The soft drinks category grew by three per cent last year, ahead of both beer and cider, according to the Soft Drinks Category report, published by Britvic Soft Drinks.
Soft drinks were the fourth-largest category in the on-trade, above cider, premium packaged spirits, champagne and sparkling wine, with sales reaching almost £1.9 billion and volumes in excess of 500 million litres.
"2002 was a year of value growth," said Britvic's director of category planning, Sue Garfitt.
"More pub-goers than ever want a soft drink and growth is coming from expanding and evolving consumer repertoires. In the last year we have seen people transferring their 'at home' soft drink preferences into the on-trade. They want better quality soft drinks with choices and pack formats that suit their changing lifestyles and preferences and are prepared to pay for them."
The report revealed that while the value of soft drinks grew by eight per cent in managed pub chains and five per cent in the leased and tenanted sector, independent pubs struggled with a decline of two per cent.
"Independents have a lot to learn from other channels," said Ms Garfitt. "They're still missing out on profits open to licensees. They need to focus on the key growth areas and begin to adopt the premium strategies such as bigger and better in order to drive soft drink consumption among their pub-goers."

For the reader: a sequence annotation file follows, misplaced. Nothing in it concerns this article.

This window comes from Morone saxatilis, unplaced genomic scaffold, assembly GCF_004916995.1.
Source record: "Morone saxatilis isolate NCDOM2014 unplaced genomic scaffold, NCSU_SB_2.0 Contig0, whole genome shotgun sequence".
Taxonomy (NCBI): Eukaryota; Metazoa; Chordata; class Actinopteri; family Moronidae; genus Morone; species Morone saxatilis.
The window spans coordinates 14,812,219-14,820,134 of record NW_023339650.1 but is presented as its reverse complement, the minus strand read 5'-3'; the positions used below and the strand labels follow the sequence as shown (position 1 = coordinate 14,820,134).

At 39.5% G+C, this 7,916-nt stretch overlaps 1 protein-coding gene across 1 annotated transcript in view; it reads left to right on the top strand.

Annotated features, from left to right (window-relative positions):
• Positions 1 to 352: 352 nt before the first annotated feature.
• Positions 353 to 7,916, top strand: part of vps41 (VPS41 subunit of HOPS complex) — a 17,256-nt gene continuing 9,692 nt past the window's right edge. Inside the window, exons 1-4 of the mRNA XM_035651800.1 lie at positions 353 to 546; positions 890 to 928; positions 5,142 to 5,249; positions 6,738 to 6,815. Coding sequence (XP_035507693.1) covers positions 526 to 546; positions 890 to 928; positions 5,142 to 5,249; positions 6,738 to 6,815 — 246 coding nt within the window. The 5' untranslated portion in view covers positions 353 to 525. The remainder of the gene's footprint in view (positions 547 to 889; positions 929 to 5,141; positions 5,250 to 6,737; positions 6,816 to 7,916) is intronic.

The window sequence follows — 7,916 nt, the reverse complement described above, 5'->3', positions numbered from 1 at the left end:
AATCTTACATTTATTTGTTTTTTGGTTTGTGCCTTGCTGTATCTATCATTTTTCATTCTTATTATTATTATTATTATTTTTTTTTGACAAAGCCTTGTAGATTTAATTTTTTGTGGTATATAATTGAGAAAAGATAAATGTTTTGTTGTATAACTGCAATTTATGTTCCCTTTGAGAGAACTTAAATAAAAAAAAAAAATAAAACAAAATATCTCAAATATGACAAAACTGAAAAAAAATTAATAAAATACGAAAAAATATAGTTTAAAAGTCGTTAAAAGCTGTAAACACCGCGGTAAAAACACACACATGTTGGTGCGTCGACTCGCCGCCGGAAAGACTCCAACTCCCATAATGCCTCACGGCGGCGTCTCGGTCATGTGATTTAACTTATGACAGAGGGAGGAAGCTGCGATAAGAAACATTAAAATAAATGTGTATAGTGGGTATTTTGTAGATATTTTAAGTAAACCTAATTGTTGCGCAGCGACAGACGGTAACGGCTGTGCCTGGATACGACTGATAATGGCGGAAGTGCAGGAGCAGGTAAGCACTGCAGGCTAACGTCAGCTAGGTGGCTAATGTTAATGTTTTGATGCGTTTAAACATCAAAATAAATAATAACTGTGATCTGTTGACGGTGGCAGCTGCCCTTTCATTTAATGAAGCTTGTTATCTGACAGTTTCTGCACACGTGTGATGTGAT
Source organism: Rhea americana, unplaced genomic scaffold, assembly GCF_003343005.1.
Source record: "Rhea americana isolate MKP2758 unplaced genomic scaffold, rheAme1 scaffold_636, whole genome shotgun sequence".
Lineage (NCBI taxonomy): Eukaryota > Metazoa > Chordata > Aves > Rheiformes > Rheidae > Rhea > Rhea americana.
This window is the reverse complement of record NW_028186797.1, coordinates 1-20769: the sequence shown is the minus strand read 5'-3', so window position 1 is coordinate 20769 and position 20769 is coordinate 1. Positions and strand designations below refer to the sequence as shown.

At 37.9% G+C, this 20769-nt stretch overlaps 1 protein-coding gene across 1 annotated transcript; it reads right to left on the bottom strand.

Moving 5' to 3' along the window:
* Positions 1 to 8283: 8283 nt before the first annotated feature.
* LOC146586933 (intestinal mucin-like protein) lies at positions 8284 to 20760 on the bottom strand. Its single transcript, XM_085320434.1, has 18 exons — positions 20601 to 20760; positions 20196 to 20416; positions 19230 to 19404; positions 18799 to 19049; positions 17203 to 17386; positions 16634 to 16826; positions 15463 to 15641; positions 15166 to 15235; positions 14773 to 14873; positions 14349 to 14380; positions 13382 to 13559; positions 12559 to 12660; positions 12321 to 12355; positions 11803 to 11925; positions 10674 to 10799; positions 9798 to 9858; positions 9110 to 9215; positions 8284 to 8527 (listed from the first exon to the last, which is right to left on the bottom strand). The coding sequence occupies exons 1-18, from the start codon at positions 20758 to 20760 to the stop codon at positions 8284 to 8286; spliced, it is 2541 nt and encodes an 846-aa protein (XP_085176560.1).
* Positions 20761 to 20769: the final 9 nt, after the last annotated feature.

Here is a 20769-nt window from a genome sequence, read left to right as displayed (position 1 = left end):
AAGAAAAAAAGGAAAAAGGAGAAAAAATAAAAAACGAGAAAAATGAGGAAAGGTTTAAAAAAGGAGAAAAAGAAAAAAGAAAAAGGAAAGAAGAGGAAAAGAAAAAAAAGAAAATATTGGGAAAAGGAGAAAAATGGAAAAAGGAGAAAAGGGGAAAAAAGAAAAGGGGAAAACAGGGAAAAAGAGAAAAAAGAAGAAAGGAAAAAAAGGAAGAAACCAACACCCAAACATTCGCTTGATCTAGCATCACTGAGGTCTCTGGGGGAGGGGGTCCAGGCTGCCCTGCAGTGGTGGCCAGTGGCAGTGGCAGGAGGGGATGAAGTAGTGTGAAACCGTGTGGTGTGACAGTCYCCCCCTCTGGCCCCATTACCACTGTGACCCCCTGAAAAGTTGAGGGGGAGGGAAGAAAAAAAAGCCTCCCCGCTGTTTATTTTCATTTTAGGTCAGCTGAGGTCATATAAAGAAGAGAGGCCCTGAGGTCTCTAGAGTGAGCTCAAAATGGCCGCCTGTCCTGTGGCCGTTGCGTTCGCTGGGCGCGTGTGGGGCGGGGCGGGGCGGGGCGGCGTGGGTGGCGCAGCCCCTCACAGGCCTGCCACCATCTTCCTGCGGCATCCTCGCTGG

Although fizzy drinks were still dominant with a 75 per cent share, still drinks out-performed carbonates in the on-trade, up eight per cent compared to two per cent. Spearheading the still area, fruit juice, fruit drinks and mineral water were the fastest growing sub-categories at 11 per cent.
As expected, mixers are in decline as consumers opt for J20, Britvic 55 and premium packaged spirits.
Britvic Soft Drinks, which recently bought Red Devil, also revealed that sales of energy drinks has levelled off and is now growing at the same rate as the overall soft drinks market.